When originally constituted this committee also had representatives from National Parks and Wildlife Services, Fisheries Department, Department of Public Works, Department of Sport Recreation and Tourism. Apparently these representatives still sit on the Committee though their membership was not recorded on the report to Council.

Interestingly, clause 3.2 on membership reads: "Membership shall be subject to termination if, at a meeting of members, three-quarters of the members present at such meeting decide that it would be in the best interest of the Committee if the membership of a particular member or members was terminated".

Stop Press

Funding approved

Earlier this year, the Port Hacking Protection Society (PHPS), made an application under the Landcare grant scheme to obtain funding for the continued publication and distribution of this Newsletter.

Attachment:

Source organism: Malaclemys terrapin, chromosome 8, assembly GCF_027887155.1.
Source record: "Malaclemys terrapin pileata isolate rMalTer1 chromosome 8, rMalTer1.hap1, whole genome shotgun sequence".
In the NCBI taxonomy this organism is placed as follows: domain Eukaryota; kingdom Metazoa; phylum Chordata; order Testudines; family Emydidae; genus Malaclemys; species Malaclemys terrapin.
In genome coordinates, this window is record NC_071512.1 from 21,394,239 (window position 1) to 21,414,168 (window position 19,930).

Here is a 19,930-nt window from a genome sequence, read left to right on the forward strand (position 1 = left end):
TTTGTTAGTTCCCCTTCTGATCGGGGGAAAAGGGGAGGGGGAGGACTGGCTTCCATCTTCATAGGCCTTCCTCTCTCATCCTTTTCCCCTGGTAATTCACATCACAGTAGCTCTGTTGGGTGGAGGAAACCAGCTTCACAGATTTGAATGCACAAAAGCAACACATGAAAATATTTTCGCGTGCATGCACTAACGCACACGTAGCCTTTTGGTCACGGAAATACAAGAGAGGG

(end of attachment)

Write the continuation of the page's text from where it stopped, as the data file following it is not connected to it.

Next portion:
Funding was approved!

An argument PHPS used in its application was that the newsletter provided a means for disseminating information and for debate to occur regarding issues to do with Port Hacking. So if you want to express a view about something that's happening in Port Hacking or some issue we've raised in the newsletter please write or fax or phone us!

PO Box 744 SUTHERLAND NSW 2232 Ph: (02) 523 3680


Sunday peace was shattered on Horderns Beach at Bundeena with the invasion of hovercrafts. These excessively noisy vessels can be either single person, or carry up to 3 or 4 people. The occupants are thoughtfully provided with earmuffs to reduce hearing damage, but citizens on the foreshore, or enjoying the beach, just have to put up with the pain. These vessels made several runs up and down the beach, sometimes in the water, sometimes on the beach, which raises some interesting questions over jurisdiction. Vehicles are prohibited from all public beaches in the Sutherland Shire, except for the purposes of boat launching. The hovercrafts in question definitely travelled on the beach, as well as parking on the beach. We presume they must obey the same rules that apply to jetskis and other craft with relation to swimmers. PHPS will attempt to get some clarification on this issue for a coming Protectorate. If you are annoyed by behaviour of any craft on the water ring the Waterways Authority on 3642888. If noise is, in your opinion, excessive, contact the Environment Protection Authority on 131555.